David Schultz, a professor at Hamline University in St. Paul, told the newspaper that he described the city as "a living laboratory on everything you shouldn't do when it comes to police use of force."

Harteau added the Minnesota Department of Human Right investigation in the police department's policies, procedures and practices over the past decade—announced by Minnesota Gov. Tim Walz earlier this week—is something that needs to happen. "I certainly welcome the investigation," she said.

"Obviously given the circumstances surrounding the death of George Floyd, I think it's something that is certainly warranted to help facilitate change, to truly understand where it needs to occur."

"I would love to see national standards for all police departments," she said. "It's one of the challenges chiefs like myself have faced across the country, especially when it's in the handling of critical incidents and sharing information with the public. Some cities can share body camera footage right away, some cities have the ability to terminate officers straight away."

Harteau said she enacted policies in 2016 which have allowed her successor Medaria Arradondo, the first African-American to serve as the chief of the Minneapolis Police Department, to make the decision to terminate officers immediately.

"But there are over 18,000 police departments in this country and they operate differently. And the question is do we need 18,000 different police departments," she added. "We need national standards. We need to start over."

Harteau isn't a stranger to unrest in the wake of high-profile police killings.

The death of Jamar Clark, a black man, in 2015 sparked protests in Minneapolis. Two years later, Harteau was forced to resign as police chief after the highly publicized shooting of Justine Damond, a white woman, by a black Minneapolis police officer. She's now the president and CEO of Vitals Aware Services, a service for first responders.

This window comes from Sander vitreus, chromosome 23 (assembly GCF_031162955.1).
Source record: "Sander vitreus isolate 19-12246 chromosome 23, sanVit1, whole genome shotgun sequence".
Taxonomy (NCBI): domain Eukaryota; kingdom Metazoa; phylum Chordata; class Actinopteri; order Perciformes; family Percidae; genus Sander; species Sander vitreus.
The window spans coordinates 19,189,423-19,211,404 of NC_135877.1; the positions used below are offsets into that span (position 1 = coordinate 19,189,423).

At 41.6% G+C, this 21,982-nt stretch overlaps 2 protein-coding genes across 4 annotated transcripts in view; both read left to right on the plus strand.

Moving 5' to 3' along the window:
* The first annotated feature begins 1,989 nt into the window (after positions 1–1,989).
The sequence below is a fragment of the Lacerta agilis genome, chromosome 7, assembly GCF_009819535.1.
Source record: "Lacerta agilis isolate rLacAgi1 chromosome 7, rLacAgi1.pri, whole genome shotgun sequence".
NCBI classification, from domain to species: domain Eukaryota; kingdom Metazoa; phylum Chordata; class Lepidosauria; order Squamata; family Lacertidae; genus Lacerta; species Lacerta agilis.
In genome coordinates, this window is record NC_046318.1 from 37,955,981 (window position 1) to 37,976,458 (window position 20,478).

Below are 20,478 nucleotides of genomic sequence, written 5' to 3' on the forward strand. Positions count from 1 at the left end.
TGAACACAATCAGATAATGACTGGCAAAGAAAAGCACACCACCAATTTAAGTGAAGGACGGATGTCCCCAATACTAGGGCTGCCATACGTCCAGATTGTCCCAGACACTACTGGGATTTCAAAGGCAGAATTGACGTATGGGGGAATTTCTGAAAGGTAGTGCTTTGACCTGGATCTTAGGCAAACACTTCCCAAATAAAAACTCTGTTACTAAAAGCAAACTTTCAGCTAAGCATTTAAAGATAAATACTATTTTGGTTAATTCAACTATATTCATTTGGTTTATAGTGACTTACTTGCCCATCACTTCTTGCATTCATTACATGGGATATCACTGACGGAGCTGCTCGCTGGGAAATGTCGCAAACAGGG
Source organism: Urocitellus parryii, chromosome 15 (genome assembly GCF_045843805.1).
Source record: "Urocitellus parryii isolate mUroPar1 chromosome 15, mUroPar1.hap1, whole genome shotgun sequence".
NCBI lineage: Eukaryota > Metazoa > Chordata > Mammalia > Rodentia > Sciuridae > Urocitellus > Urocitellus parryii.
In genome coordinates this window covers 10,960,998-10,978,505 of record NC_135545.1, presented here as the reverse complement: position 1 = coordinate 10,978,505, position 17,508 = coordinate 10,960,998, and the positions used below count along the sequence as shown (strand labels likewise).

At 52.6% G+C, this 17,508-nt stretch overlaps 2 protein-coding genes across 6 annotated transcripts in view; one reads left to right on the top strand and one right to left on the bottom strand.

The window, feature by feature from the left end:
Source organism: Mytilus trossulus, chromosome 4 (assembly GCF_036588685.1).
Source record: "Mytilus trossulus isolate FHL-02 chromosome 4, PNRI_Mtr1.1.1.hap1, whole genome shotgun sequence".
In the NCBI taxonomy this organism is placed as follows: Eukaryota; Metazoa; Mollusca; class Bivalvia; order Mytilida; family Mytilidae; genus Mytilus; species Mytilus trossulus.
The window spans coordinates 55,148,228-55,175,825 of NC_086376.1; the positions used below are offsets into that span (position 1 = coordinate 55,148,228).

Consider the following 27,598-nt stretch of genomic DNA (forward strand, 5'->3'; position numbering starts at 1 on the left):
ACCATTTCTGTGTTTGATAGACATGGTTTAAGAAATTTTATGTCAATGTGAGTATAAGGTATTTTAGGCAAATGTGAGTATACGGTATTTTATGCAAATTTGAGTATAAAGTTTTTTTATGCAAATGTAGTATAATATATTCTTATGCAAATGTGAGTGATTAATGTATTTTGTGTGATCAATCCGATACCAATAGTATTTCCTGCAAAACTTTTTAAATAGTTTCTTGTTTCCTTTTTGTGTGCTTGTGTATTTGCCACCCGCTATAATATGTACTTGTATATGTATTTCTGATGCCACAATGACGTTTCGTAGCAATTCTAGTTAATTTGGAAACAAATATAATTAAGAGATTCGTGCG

The police officers who killed Clark never faced prosecution, but the black officer who shot Damond dead did.

Although Harteau said that "it's hard to put race aside," she says the Clark and Damond cases case are "vastly different." "The officers in the Clark case were found justified in the use of deadly force," she said.

Harteau added that Floyd's death was a reminder of the frustration she endured while trying to reform the the city's department during her five-year tenure as police chief.

She echoed sentiments expressed by some leaders, including former Minneapolis Mayor R.T. Rybak and state Sen. Jeff Hayden, who said the city's police union has fostered a culture that protects brutal officers and resists reform.

Earlier this week, she called the union's president, Lt. Bob Kroll, a "disgrace to the badge" after he sent a letter to union members describing Floyd as a "violent criminal" and saying Chauvin and the other three officers involved in Floyd's death were "terminated without due process." Kroll could not be reached for comment.

Harteau said: "Police unions can either be a catalyst or an obstacle and they have more influence on police culture than oftentimes police chiefs because unions are permanent and outlast police chiefs."

She said that some policies in place "truly do not allow progressive police chiefs like myself to be able to enact effective change."

This time, however, she said she is hopeful. "Although hope isn't a strategy, I believe hope is what should drive us to make the necessary change to ensure this will never happen again."